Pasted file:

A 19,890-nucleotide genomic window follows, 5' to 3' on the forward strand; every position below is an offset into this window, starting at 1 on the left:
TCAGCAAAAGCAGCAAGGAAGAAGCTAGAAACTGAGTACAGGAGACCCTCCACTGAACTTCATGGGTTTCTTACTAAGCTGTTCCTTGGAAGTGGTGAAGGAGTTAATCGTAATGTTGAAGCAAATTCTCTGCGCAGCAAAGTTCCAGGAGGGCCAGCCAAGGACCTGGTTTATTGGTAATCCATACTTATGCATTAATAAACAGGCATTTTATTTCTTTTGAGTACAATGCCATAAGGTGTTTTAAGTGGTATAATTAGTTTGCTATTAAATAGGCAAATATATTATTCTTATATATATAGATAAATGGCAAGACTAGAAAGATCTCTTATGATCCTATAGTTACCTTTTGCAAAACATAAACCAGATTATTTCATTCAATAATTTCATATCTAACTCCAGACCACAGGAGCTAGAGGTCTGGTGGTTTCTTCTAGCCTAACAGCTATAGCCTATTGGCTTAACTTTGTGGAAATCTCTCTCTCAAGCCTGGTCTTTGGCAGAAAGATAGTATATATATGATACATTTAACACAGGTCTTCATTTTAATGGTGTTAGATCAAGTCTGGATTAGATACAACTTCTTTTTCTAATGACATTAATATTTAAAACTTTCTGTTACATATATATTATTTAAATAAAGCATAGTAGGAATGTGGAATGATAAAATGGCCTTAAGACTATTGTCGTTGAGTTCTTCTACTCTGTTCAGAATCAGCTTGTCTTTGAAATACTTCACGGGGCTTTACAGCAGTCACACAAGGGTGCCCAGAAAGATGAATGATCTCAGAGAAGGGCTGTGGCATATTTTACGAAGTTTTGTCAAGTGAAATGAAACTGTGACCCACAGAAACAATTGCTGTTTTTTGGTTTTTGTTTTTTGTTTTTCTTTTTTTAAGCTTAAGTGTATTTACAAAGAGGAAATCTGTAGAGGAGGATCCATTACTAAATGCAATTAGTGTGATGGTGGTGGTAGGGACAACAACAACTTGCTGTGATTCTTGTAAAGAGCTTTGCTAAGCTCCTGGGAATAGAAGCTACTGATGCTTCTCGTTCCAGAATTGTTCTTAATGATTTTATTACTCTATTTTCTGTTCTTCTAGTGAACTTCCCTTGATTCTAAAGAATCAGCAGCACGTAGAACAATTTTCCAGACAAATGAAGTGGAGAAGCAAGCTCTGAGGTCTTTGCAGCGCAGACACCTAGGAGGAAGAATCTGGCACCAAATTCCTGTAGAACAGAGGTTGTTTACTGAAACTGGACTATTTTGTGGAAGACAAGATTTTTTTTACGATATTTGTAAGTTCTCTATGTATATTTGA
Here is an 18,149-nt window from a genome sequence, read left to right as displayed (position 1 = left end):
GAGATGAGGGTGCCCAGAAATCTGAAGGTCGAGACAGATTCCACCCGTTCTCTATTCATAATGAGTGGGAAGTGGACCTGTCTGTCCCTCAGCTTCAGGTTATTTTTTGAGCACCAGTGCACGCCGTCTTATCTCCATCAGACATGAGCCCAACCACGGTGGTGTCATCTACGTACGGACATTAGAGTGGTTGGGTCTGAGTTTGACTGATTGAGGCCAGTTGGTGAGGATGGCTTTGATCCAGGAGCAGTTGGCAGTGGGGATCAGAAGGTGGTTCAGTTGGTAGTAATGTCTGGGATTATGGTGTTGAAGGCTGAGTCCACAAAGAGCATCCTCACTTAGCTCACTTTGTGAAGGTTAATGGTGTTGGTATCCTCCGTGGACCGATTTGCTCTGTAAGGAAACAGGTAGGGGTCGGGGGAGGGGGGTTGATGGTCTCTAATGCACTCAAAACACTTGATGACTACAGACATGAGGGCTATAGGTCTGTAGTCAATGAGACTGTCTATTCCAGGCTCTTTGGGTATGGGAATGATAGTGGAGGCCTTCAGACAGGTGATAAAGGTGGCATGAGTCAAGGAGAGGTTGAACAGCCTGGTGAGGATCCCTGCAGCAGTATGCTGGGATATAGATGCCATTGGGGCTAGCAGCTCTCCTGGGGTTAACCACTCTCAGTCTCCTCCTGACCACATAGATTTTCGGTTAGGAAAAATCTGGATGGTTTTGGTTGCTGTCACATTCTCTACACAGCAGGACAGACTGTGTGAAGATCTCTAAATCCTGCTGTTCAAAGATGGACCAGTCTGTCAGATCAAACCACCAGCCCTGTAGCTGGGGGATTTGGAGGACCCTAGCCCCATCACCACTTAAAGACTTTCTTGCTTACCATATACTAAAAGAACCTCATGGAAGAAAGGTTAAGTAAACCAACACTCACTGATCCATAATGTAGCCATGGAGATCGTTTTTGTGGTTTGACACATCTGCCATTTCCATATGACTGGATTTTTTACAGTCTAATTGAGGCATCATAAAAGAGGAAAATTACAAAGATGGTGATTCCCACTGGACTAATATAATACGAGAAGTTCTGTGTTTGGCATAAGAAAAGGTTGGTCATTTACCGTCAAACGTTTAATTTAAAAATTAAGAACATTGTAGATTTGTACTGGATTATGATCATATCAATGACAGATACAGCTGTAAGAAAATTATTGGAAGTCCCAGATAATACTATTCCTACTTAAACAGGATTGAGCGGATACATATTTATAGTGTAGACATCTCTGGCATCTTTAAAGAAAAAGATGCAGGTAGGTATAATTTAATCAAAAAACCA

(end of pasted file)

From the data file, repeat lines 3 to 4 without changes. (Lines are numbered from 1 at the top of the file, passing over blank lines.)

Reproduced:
Here is an 18,149-nt window from a genome sequence, read left to right as displayed (position 1 = left end):
GAGATGAGGGTGCCCAGAAATCTGAAGGTCGAGACAGATTCCACCCGTTCTCTATTCATAATGAGTGGGAAGTGGACCTGTCTGTCCCTCAGCTTCAGGTTATTTTTTGAGCACCAGTGCACGCCGTCTTATCTCCATCAGACATGAGCCCAACCACGGTGGTGTCATCTACGTACGGACATTAGAGTGGTTGGGTCTGAGTTTGACTGATTGAGGCCAGTTGGTGAGGATGGCTTTGATCCAGGAGCAGTTGGCAGTGGGGATCAGAAGGTGGTTCAGTTGGTAGTAATGTCTGGGATTATGGTGTTGAAGGCTGAGTCCACAAAGAGCATCCTCACTTAGCTCACTTTGTGAAGGTTAATGGTGTTGGTATCCTCCGTGGACCGATTTGCTCTGTAAGGAAACAGGTAGGGGTCGGGGGAGGGGGGTTGATGGTCTCTAATGCACTCAAAACACTTGATGACTACAGACATGAGGGCTATAGGTCTGTAGTCAATGAGACTGTCTATTCCAGGCTCTTTGGGTATGGGAATGATAGTGGAGGCCTTCAGACAGGTGATAAAGGTGGCATGAGTCAAGGAGAGGTTGAACAGCCTGGTGAGGATCCCTGCAGCAGTATGCTGGGATATAGATGCCATTGGGGCTAGCAGCTCTCCTGGGGTTAACCACTCTCAGTCTCCTCCTGACCACATAGATTTTCGGTTAGGAAAAATCTGGATGGTTTTGGTTGCTGTCACATTCTCTACACAGCAGGACAGACTGTGTGAAGATCTCTAAATCCTGCTGTTCAAAGATGGACCAGTCTGTCAGATCAAACCACCAGCCCTGTAGCTGGGGGATTTGGAGGACCCTAGCCCCATCACCACTTAAAGACTTTCTTGCTTACCATATACTAAAAGAACCTCATGGAAGAAAGGTTAAGTAAACCAACACTCACTGATCCATAATGTAGCCATGGAGATCGTTTTTGTGGTTTGACACATCTGCCATTTCCATATGACTGGATTTTTTACAGTCTAATTGAGGCATCATAAAAGAGGAAAATTACAAAGATGGTGATTCCCACTGGACTAATATAATACGAGAAGTTCTGTGTTTGGCATAAGAAAAGGTTGGTCATTTACCGTCAAACGTTTAATTTAAAAATTAAGAACATTGTAGATTTGTACTGGATTATGATCATATCAATGACAGATACAGCTGTAAGAAAATTATTGGAAGTCCCAGATAATACTATTCCTACTTAAACAGGATTGAGCGGATACATATTTATAGTGTAGACATCTCTGGCATCTTTAAAGAAAAAGATGCAGGTAGGTATAATTTAATCAAAAAACCA